The smaller class sizes and personal attention you will enjoy at Simpson provide a unique opportunity for undergraduates to work on research projects, independently or in collaboration with a faculty member.
Once the research has been completed, students have opportunities to present their findings at conferences throughout the state and country.
On campus, the Simpson Undergraduate Symposium is an annual event that showcases the outstanding scholarly works produced by Simpson students through the presentation of papers, performances, posters and/or panel discussions.
On this page, we would like to highlight education students engaged in research projects.
2015 ILA Conference
Seven Simpson education students traveled to St. Louis this summer to attend the International Literacy Association’s national conference. Three of the students helped present with Dr. Kate Lerseth her research focusing on educational research opportunities for undergraduate pre-service teacher candidates. Some of the key presenters these students saw were Malala, Shaq, Dr. Stephen Peters, and Octavia Spencer.
2015 Iowa 1:1 Conference
On April 8th, Elementary Education students (from L to R) Jennifer Mains, Valerie Marlow, Mary Doherty, and Shawna Hughes presented at the Iowa I:I Institute held at the Community Choice Credit Union Convention Center at Veterans Memorial in Des Moines, IA. The group presented preliminary research findings from a research project being completed with Dr. Kathryn Lerseth, Associate Professor of Education. This research focuses on using the TPACK framework, which blends technological, pedegogical, and content knowledge, in meaningful lessons in the classroom.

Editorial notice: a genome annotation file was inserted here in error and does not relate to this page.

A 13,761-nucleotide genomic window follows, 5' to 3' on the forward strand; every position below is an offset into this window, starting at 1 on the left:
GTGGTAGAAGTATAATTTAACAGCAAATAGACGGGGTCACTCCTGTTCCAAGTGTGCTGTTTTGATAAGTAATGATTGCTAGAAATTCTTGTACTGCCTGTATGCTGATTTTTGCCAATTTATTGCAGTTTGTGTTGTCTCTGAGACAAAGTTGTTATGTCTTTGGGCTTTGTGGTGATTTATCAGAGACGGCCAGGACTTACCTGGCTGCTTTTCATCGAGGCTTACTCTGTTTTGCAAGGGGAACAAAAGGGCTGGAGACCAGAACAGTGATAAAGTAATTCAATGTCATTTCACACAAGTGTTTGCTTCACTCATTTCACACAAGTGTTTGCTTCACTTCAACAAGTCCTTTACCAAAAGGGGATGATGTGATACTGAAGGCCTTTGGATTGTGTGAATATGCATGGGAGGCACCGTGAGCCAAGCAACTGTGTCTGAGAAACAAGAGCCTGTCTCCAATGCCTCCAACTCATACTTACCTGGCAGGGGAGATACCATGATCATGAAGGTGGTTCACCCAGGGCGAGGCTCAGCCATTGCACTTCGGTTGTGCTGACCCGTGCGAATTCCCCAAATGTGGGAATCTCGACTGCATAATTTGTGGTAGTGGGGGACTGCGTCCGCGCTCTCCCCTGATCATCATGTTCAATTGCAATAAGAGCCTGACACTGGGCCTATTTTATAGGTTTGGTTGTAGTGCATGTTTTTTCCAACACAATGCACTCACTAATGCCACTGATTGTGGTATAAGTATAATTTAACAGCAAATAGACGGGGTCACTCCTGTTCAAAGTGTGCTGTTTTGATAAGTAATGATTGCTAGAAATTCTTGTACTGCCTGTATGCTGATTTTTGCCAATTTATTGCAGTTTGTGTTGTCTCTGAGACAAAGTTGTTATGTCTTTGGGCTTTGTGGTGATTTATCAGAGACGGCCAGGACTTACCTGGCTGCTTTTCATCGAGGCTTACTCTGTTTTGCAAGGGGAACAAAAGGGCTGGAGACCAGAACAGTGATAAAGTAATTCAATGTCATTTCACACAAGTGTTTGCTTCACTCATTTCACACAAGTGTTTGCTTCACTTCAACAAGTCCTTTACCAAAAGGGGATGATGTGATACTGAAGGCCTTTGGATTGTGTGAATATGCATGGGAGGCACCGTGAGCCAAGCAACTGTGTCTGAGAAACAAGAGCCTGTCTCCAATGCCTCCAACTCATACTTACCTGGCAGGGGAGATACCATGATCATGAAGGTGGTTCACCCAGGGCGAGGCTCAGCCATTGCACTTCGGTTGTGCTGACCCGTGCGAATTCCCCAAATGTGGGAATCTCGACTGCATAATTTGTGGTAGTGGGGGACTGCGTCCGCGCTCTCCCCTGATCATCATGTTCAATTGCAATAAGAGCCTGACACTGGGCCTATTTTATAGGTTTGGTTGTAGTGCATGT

2013 Simpson Undergraduate Symposium
Steffanie Elkin — Elementary Education
Elementary Students’ Perceptions of Themselves as Readers
With the increased demand for students to improve achievement on standardized tests, reading instruction is the primary emphasis in current elementary school curricula. The majority of time spent every day in elementary school is dedicated to specific and scripted reading instruction in efforts to improve student proficiency on tests. One aspect of reading instruction not addressed by standardized tests is the perception students have of themselves as readers. This is a descriptive study examining how students view themselves as readers based on their attitudes about reading and their motivation to read. Surveys included in Education 317 course textbook, Improving Reading by Jerry Johns, concerning students’ attitudes toward reading and perceptions of themselves as readers were collected from current elementary school students participating in the Simpson College Reading Club. The collected surveys will be analyzed to determine student views of themselves as readers and to determine any correlation between students’ reading level and self-perceptions. The surveys will also be analyzed to determine key motivators for students to read. This study presents current elementary school students’ self-perceptions of themselves as readers as well as their motivation to read.